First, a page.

By Chris Butler
I’m a recovering procrastinator. I used to be very good at it, but I’m working hard on changing this bad habit; and I’m amazed at how much better I feel about my work and basically about myself.
No matter what career path you’ve chosen, procrastination has a very negative impact on your results.
Why? Because procrastination:
• Steals time from you
• Causes an enormous amount of stress
• Causes you to perform at levels less than your potential
• Lowers your self esteem
• Can cause you to lose money if you don’t complete your work on time
…And the list goes on.
Why do we procrastinate?
One definition of procrastination is: “Put off intentionally the doing of something that should be done.”
Logic would tell you that if something should, or needs to be done, then it would be the first thing you’d do. However, there are many reasons this doesn’t happen:
• Fear of failure (especially if you tend to be a perfectionist)
• Feelings of being overwhelmed (you don’t know where to start)
• Feelings of uncertainty (inability or unwillingness to make a decision)
• Feelings of not having enough time (busy doing busy-work)
• Disorganization (can’t find anything when you need it)
• Thinking it’s too hard (it’s outside your comfort zone)
• Don’t want to do it (don’t enjoy it – don’t like it)
• Don’t know how to do it (feeling unqualified)
• Overworked and tired (creative avoidance)
Any one, or combination of these items can result in putting things off.
But knowing what causes it doesn’t, in and of itself, solve the problem. In fact Stephen Covey, American educator, author, businessman and motivational speaker, suggested instead of concentrating on the reasons why we procrastinate, we should change our behavior by developing new and more productive habits.
How to Overcome Procrastination
So what can you do to eliminate procrastination from your life? There are many things you can do, some easier than others. Here are a few tips:
• Before you do anything else, you need to define your goals. Decide where you want to go and what/who you want to be. This will help you decide what’s important and allow you to live your passion.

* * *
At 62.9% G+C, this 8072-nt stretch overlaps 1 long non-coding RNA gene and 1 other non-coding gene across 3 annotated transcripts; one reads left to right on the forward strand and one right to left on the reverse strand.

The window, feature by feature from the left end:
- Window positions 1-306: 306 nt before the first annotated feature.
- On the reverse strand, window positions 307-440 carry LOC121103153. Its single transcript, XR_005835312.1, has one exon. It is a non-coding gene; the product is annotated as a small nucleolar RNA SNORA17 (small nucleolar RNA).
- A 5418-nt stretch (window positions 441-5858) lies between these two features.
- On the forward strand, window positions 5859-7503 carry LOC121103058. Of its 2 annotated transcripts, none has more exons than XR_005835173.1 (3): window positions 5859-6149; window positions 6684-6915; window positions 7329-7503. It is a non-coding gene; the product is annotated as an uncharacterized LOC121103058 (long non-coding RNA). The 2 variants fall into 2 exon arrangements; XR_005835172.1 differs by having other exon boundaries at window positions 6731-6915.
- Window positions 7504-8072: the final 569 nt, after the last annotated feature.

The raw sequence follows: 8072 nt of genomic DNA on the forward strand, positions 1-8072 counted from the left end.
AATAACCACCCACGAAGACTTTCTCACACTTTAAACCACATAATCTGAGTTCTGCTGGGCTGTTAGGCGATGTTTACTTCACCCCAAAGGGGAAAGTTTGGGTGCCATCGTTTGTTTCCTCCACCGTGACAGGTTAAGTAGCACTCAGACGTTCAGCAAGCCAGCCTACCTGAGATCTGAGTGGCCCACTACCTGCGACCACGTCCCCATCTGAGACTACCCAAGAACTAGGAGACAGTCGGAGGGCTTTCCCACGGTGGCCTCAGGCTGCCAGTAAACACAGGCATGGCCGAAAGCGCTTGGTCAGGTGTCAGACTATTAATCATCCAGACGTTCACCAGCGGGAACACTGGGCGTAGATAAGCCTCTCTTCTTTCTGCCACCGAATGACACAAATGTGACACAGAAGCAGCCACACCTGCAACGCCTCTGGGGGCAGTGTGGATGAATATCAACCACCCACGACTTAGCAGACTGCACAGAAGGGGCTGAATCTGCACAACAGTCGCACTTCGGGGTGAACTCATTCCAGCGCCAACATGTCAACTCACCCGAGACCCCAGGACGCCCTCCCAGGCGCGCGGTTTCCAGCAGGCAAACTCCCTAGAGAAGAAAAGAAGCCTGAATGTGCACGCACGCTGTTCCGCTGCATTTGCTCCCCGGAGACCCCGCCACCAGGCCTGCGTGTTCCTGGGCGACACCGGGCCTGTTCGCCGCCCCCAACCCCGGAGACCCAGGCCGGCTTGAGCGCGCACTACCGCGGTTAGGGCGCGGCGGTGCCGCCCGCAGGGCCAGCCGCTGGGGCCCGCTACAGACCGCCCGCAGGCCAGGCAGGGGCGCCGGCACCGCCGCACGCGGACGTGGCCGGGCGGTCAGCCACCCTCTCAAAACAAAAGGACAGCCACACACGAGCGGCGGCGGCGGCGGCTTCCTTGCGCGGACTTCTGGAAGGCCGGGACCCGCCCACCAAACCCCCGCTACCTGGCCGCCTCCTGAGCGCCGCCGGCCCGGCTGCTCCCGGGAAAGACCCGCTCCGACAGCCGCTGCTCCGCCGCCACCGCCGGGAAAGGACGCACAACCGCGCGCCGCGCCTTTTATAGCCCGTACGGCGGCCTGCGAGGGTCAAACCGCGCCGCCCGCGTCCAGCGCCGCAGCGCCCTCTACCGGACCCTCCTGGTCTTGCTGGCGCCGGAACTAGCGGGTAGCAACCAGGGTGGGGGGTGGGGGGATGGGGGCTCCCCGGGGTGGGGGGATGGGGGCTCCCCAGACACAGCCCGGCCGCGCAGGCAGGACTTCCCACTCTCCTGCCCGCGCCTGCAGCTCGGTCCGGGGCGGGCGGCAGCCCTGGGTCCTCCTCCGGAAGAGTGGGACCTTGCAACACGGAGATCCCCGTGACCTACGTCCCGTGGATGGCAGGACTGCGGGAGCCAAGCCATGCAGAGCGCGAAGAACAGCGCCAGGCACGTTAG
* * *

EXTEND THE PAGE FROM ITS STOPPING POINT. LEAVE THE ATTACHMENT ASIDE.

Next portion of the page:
• Next, you need to plan your work. Write it down. Writing it down has an amazing power. Refer to it often so you keep on track.
• If you can, delegate some work. It takes some pressure off of you and gives you more time to concentrate on the important issues.
• Work your plan. Stick with it. If it needs editing along the way, that’s okay, but don’t just walk away from it. Keep going forward.
• Get organized. Clean up that desk and/or computer, put things in their place, create a system that works for you.
• Create a reasonable daily to-do list. Think about what you can truly accomplish in a day. Then once things are done, check them off…it’s a great feeling of accomplishment.
• Put the least inviting tasks first on your list. Get them done and out of the way. Many times they may be the most important. Again, Stephen Covey says “First things first”!
• Don’t overcomplicate what needs to be done. Break down your projects. Eat the elephant one bite at a time. If you make them into several smaller tasks, it doesn’t feel so overwhelming.
• Make your mantra “do it now”. Don’t wait for the perfect time for something. It will never happen and you’ll have such a feeling of accomplishment when it’s completed.
• Take that first step. Martin Luther King, Jr., said “faith is taking the first step even when you don’t see the whole staircase.” You just need to get started. Take action now.
• Share your goals and work plan with someone else. Establish an accountability partner. For some reason, when you share it with someone else, you have a higher motivation to complete it. Your partner will help you through the rough periods and encourage you to keep going toward your goals.
• Believe in yourself. Trust that you will accomplish your goals. You can do this. Each step you take will help you get closer to where you want to be.
There are a lot of funny quotation about procrastination, usually sarcastic:
“Never put off until tomorrow what you can do the day after tomorrow.”~ Mark Twain
“You can’t just turn on creativity like a faucet. You have to be in the right mood. What mood is that? Last-minute panic.” ~ Bill Watterson
“My mother always told me I wouldn’t amount to anything because I procrastinate. I said, ‘Just wait.” ~ Judy Tenuta
But all kidding aside, we should pay attention to Charles Dickens, “Procrastination is the thief of time, collar him.”
Many theories and suggestions circulate about how to overcome procrastination. I’ve only brushed upon the tip of the ice-burg here. You need to figure out what works for you. The important thing is…if you’re a procrastinator, you need to figure out how to change this bad habit.
Time is the equalizer in life. We’re all given the same amount of minutes in an hour, hours in day, days in a week. No one can buy more or create more. If you waste time, through procrastination, you’ve lost a valuable asset.
Please tell me your best ideas and tips for overcoming procrastination. Write them in the Reply section below.
After 27 years of corporate life in the telecommunications industry and four years as a real estate agent, Christine Butler decided to follow her passion and become her own boss. She began her writing career four years ago when she founded “Copy She Wrote, LLC”. She chose the RV industry as her major writing niche because she and her husband are living full time in their motor coach. Her new freelance copywriting career fits with her on-the-road lifestyle as she and her husband travel through the country in their home on wheels. To find out more about her go to her website at TheButlerWroteIt.com.